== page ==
The walls of the room were raised, and a flap shutter mounted on the roof. The floor on which the instrument was carried was raised about five feet above that of the Transit-Circle Room, and a pier carrying the mercury-trough built on a pyramidal stove-flue below it. It was the mercury that was to prove the locations undoing. Every time the adjacent courtyard gates were opened or shut, a jarring of the mercury would result. In 1853/4, Airy decided that a new room for the telescope should be constructed on the other side of the building in the recently created angle between the Transit Circle Room and the passageway behind his Official Room. Funding was not immediately forthcoming and it took until 1855 for the extension to be erected. As well as the telescope, the clock ‘Mudge and Dutton’ was also moved.
In the new location, the mercury trough was supported on a box of dry sand resting on the ground. But the mercury suffered from an intolerably large and never ceasing tremor. A well was therefore dug below the telescope and a stage erected at its bottom to support the trough of mercury. When no diminution in the tremor was observed, the well was dug deeper and deeper, and the support stage for the mercury trough adjusted accordingly. Digging was eventually stopped when, with the problems still unresolved, the well had reached a depth of ten feet – some seven feet below the building’s foundations.
It had by then been realised that the vibration problem was a result of the very structure of the hill itself, its compacted mix of sand and pebbles leading to the ready transmission of vibrations and tremors. The problem of transmitted vibrations does not appear to have affected the mercury troughs that began to be used with the Mural Circles in 1822, but did have serious implications for the Observatory in later years as the railways were extended and Greenwich Power Station was built nearby. The problem of the transmitted vibrations as they affected the Reflex Zenith Tube was mitigated by backfilling the well with ‘incoherent rubbish’ and suspending the mercury trough on a rather more complex arrangement of staging. This however was not the end of the problems with the design of the room. As originally built, the window (which was in the west wall), did not open. Those tasked with using the telescope were of the opinion that the star images would be rendered better if the ventilation in the room was improved. The window was accordingly altered in 1857/8. Given what is now know about the poisonous nature of mercury vapour, there was undoubtedly a beneficial effect on the health of the observers too!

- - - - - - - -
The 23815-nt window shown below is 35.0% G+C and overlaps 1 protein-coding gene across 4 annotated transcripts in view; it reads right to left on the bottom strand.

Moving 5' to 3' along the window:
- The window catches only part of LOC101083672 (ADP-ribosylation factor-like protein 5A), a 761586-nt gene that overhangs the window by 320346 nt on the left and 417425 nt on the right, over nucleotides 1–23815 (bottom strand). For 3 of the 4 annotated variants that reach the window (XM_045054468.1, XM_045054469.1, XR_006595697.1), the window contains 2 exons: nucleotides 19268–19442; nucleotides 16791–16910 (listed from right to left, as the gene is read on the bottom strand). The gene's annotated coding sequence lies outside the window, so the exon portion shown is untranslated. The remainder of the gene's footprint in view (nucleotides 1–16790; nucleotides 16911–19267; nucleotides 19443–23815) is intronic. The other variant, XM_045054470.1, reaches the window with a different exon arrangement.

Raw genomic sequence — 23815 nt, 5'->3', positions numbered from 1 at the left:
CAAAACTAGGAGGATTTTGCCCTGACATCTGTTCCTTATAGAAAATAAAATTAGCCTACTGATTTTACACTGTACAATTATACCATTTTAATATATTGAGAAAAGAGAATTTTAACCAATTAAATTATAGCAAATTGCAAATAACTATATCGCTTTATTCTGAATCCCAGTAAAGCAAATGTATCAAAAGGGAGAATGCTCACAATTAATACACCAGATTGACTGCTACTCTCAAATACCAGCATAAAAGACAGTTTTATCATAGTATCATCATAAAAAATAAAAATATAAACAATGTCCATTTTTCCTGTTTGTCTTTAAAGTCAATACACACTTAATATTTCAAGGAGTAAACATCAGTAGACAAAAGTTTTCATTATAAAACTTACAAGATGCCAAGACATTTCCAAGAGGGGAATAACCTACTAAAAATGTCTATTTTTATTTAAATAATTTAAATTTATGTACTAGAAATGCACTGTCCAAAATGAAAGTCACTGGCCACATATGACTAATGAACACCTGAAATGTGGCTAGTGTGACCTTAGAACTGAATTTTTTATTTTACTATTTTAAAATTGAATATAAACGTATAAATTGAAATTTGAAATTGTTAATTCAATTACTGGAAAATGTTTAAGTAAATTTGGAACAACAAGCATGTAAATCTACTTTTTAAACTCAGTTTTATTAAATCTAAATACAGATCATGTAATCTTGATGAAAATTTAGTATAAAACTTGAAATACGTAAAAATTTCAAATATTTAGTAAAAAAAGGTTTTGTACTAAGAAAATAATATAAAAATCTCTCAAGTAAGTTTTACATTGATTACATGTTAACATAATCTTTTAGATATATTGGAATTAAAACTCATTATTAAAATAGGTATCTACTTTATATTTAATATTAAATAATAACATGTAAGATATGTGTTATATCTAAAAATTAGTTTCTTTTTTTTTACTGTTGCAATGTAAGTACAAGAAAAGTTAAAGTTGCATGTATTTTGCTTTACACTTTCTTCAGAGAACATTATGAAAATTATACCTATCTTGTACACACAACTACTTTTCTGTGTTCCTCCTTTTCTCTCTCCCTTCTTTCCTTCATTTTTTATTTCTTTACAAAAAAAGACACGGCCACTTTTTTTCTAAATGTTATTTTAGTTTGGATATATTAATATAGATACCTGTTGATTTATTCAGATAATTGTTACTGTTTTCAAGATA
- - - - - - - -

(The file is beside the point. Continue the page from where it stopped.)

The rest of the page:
Regrettably, the two rooms that had housed the Reflex Zenith Tube were both demolished during the conversion of the building for museum purposes in the 1960s.
Main, R. On the Value of the Constant of Aberration as deduced from Eight Years’ Observations of γ Draconis, from 1852 to 1859 inclusive, made with the Reflex Zenith Tube at the Royal Observatory, Greenwich (Memoirs of the Royal Astronomical Society, Vol. 29, p.169–190)
Downing, A. M. W.: Discussion of the observations of γ Draconis made with the Greenwich reflex zenith tube during the years 1857 to 1875 inclusive (Monthly Notices of the Royal Astronomical Society, Vol. 42, p.325–344)
Hall, A. The Greenwich Observations of γ Draconis, made with the Reflex Zenith Tube (Astronomische Nachrichten, volume 102, p.143 (1882))
Poor, C. L. The theory of the reflex zenith-tube and discussion of the observations of γ Draconis (Astronomical Journal, vol. 9, iss. 212, p. 153–155 (1890))
Chandler, S. C. The Greenwich reflex zenith-tube (Astronomical Journal, vol. 22, iss. 511, p. 57-60 (1901))
Meridian Zenith Distances of y Draconis, from Observations made with the Reflex Zenith Tube, 1886–99. (Appendix to Greenwich Observations, (1904))
Results of Reflex Zenith Tube Observations Made at the Royal Observatory, Greenwich, 1907–1911. (Appendix to Greenwich Observations, (1912))
Satterthwaite, G.E.: Airy's zenith telescopes and “the birth-star of modern astronomy” (Journal of Astronomical History and Heritage (ISSN 1440-2807), Vol. 6, No. 1, pp. 13–26 (2003))